the pride of life, is not of the Father, but of the world”. Jesus was tempted in these three
ways in the wilderness; lust of the flesh, natural appetite; lust of the eyes, greed; the pride of life, ego. Satan first says, “You are the Son of God, normal rules don’t apply to you, and then three specific temptations.
First, turn these stones into bread, challenging a lust for the flesh. Secondly, Satan takes Jesus to the pinnacle of a temple and says, “throw yourself off, angels will catch you”. Then came the offer of the kingdoms of the world to rule. All temptations from Eve, to Judas and the 30 pieces of silver, follow a simple pattern of natural appetite, greed, ego.
Advertisers know only too well that this formula works. Examine all successful advertising campaigns and you will see this pattern; tried and tested – successful.
However, we can be tempted to do the right but at the wrong time and for the wrong reasons. Satan attacks us when we are vulnerable and weakened (like Jesus in the wilderness), but he also attacks our strengths. Jesus was challenged. “Look you are the Son of God; you don’t have to rely on your Father; I can give you an easier way than ministry and the cross. Just put your trust in me”.
Once we understand our weaknesses the attack will be upon our strengths and Satan will try to persuade us that our own strengths are sufficient and there is no need to put our trust in Gods. What’s the point – you are enough, skilled, talented and confident enough to do this on your own. Time to drop the reliance upon the Father, it is not necessary. How often have we convinced ourselves that we are enough; the problem is that we are not. So, as I asked at the very beginning, firstly, what is Satan doing here? Answer, Satan wants to gain a foothold in our lives by exploiting us when we are vulnerable, physically, psychologically, emotionally and spiritually.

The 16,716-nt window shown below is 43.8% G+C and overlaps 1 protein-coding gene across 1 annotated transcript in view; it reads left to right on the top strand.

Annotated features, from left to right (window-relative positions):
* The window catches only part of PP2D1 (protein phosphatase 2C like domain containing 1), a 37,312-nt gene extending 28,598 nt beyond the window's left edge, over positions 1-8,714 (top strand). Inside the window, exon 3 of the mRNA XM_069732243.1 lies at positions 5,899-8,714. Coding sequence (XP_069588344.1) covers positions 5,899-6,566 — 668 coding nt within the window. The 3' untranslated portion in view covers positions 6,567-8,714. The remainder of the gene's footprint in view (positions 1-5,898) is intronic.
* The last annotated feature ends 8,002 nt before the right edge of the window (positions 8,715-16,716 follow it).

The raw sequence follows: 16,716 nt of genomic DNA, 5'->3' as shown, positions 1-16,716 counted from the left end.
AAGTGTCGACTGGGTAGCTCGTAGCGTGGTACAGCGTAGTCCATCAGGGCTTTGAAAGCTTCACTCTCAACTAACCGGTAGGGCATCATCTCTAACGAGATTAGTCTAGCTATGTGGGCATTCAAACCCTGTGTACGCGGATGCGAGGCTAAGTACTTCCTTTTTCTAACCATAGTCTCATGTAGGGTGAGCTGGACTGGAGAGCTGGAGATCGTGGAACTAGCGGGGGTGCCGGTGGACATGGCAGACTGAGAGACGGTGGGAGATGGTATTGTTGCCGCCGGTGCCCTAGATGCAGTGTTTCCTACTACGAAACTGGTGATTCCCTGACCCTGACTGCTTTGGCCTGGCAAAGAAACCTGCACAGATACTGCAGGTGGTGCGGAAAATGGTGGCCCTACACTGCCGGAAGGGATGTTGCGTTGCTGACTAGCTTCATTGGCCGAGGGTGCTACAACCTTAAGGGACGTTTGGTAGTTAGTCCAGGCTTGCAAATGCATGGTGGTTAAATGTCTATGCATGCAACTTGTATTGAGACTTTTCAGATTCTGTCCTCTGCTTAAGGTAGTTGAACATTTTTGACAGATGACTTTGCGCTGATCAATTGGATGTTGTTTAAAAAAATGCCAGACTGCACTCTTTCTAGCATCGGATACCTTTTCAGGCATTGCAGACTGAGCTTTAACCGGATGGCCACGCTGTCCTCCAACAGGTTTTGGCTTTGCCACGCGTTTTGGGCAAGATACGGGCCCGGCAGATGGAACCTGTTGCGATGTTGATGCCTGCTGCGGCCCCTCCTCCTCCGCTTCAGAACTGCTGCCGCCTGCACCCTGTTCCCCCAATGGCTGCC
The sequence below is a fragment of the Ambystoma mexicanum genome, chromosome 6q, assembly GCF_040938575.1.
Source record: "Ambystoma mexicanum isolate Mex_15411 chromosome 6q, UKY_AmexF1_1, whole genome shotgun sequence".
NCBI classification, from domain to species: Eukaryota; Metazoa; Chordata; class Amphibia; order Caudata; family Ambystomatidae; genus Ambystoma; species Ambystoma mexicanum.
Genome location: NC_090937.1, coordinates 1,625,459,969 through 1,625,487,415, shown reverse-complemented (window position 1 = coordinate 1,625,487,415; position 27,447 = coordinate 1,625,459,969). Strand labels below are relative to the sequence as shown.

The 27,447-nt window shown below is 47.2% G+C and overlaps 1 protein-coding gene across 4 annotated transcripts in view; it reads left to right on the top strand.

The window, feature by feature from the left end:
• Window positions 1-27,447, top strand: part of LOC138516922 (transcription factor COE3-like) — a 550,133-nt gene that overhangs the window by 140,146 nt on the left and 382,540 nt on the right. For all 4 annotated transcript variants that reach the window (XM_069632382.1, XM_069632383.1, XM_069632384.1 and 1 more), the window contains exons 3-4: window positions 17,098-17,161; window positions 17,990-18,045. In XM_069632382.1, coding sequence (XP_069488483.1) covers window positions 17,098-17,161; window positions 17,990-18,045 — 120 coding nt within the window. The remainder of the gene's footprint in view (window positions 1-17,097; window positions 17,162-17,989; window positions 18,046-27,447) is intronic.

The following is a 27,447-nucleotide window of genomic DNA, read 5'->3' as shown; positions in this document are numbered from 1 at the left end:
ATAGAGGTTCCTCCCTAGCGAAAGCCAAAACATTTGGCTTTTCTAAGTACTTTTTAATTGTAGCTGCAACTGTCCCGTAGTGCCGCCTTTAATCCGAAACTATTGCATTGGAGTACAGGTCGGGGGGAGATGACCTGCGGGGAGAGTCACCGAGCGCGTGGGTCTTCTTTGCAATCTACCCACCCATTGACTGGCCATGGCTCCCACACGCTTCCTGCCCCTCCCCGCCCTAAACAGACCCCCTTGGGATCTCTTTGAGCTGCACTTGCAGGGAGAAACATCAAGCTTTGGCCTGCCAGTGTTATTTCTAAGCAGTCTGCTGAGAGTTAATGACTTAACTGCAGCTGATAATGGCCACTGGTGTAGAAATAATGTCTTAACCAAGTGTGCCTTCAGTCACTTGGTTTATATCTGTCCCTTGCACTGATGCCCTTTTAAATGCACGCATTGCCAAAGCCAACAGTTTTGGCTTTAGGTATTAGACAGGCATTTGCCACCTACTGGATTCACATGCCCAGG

Secondly, what is he trying to achieve? Answer, he will then focus upon our natural desires, our greed, pride and ego. He ought to be the CEO of an advertising company as he attacks our weakness, our vulnerability and our strengths and our reliance on any outside influences, especially our Father in heaven.
This is exactly the plan Satan adopted and played out in the wilderness with a Jesus.
The final question I posed at the outset was, how did Jesus deal with this?
James 4:7, “Resist the devil and he will flee from you”. How did Jesu resist; not by
negotiation, but by on every occasion answering, “It is written ..man does not live by bread alone …” (Deuteronomy 8:13) “Do not put the Lord you God to the test” (Deuteronomy 6:16) “Worship the Lord your God and serve him only”. (Deuteronomy 6:13) Jesus responds with scripture: God has spoken and what God says is final, there is nothing to discuss.
Let us be clear, this not merely an act of quoting, regurgitating passages: it is saying that in God and in the power of his Holy Spirit I have my strength; I am aligning myself with and standing on what God has said, what he has spoken.”Submit yourself, then to God.
Resist the devil and he will flee, obey Him; submit to His word, know His word”. Psalm
119:9 “How can a young man keep his way pure, by living according to your word”.
That is why reading scripture is so important, to pray upon it, because it is so often spoken out of context, as the devil does here in the wilderness as he tempts Jesus. How do we then resist; by using Jesus’ example; trusting in God, putting our faith and reliance upon Him, turning to His word, knowing that His word became flesh in Jesus. We stand on His word and His presence; we need both.
We will never live a ‘sinless’ life but as we will see next time, in this battle, we will see from Satan’s perspective that temptations are meant to weaken and disqualify us, in fact in God’s hands our testing will strengthen us, qualify us, and set us free.